Iran’s short breakout time under JCPOA 2.0


Staff member
Iran’s short breakout time under JCPOA 2.0
The Biden administration should urgently, and finally, accept that its oft-repeated concern—that Iran’s nuclear advances threaten to make the JCPOA obsolete—is already a reality. Opinion.
Blaise Misztal & Jonathan Ruhe

(JINSA) With the United States and Iran closing in on a return to the 2015 Joint Comprehensive Plan of Action (JCPOA) nuclear agreement, the revived deal will likely fail to restore what its Obama-era predecessors claimed was the original deal’s primary benefit. Namely, putting Iran at least a year away from being able to enrich a bomb’s worth of fissile material.

President Obama touted the JCPOA as “purchasing for 13, 14, 15 years assurances that the breakout is at least a year…. And we have those assurances for at least well over a decade.” But a return to the JCPOA’s original terms now would not achieve the same effect. If the Biden administration reenters the JCPOA, Iran’s breakout time could be between 6.5 and 4.8 months—but only for four years, after which this timeframe would steadily shrink further, to an estimated three months or less when the deal expires in 2030.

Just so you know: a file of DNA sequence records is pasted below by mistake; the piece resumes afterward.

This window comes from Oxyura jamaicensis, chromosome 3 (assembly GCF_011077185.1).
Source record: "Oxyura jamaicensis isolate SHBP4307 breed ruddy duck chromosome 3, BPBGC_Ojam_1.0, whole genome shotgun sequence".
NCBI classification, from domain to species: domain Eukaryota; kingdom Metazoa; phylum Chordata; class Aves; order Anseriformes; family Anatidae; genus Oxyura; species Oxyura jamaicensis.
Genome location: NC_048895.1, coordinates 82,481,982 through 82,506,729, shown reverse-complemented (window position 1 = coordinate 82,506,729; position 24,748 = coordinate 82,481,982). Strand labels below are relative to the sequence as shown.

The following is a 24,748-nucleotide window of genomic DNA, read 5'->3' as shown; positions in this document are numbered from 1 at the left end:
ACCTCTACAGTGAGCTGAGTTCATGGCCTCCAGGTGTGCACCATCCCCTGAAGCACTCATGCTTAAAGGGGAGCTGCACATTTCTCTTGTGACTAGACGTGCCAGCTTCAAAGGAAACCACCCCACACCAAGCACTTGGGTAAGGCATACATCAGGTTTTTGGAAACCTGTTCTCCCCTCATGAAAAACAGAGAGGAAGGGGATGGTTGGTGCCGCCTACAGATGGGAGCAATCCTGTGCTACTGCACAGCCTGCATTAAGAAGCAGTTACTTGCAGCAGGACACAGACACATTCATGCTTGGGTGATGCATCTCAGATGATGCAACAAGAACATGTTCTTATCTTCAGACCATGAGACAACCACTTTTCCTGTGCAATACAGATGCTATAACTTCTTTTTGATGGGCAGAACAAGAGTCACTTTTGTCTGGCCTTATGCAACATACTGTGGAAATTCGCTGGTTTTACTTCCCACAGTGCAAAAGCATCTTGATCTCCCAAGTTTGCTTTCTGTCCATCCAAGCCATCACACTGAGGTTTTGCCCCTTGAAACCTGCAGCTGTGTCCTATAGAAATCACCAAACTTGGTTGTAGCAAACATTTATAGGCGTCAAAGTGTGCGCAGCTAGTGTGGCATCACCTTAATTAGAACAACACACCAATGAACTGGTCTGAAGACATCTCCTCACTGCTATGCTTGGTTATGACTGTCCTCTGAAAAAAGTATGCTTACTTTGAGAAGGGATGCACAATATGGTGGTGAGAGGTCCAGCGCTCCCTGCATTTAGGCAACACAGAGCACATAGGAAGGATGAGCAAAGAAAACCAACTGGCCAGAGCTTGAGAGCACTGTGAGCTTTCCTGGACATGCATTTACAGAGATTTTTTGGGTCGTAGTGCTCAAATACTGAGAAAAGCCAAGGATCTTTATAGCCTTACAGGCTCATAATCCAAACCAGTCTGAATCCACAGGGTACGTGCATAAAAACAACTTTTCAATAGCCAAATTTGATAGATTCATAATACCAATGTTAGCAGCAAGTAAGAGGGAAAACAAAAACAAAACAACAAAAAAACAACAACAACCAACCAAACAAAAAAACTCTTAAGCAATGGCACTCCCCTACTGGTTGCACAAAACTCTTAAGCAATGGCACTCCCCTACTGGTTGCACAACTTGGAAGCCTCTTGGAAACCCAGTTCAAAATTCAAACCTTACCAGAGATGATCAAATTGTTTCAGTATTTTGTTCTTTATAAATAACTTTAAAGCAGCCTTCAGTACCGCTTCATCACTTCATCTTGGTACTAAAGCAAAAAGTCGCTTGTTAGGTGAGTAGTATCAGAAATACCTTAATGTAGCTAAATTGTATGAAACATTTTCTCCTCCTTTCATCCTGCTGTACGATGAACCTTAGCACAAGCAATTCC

Rather than putting Iran’s nuclear program “in a box,” as the administration keeps repeating as its goal, a new deal will be twice as bad as the original JCPOA, delaying Iran’s nuclear program by only half as much, and for only half as long. The dangers of an Iranian dash to a bomb grow as breakout time—the time needed to produce at least 20 kilograms of 90 percent enriched uranium, the minimum needed for a nuclear weapon—shrinks.

Breakout time depends on four factors: 1) enriched uranium stockpile, 2) enrichment level of that stockpile, the 3) quantity and 4) efficiency of available centrifuges.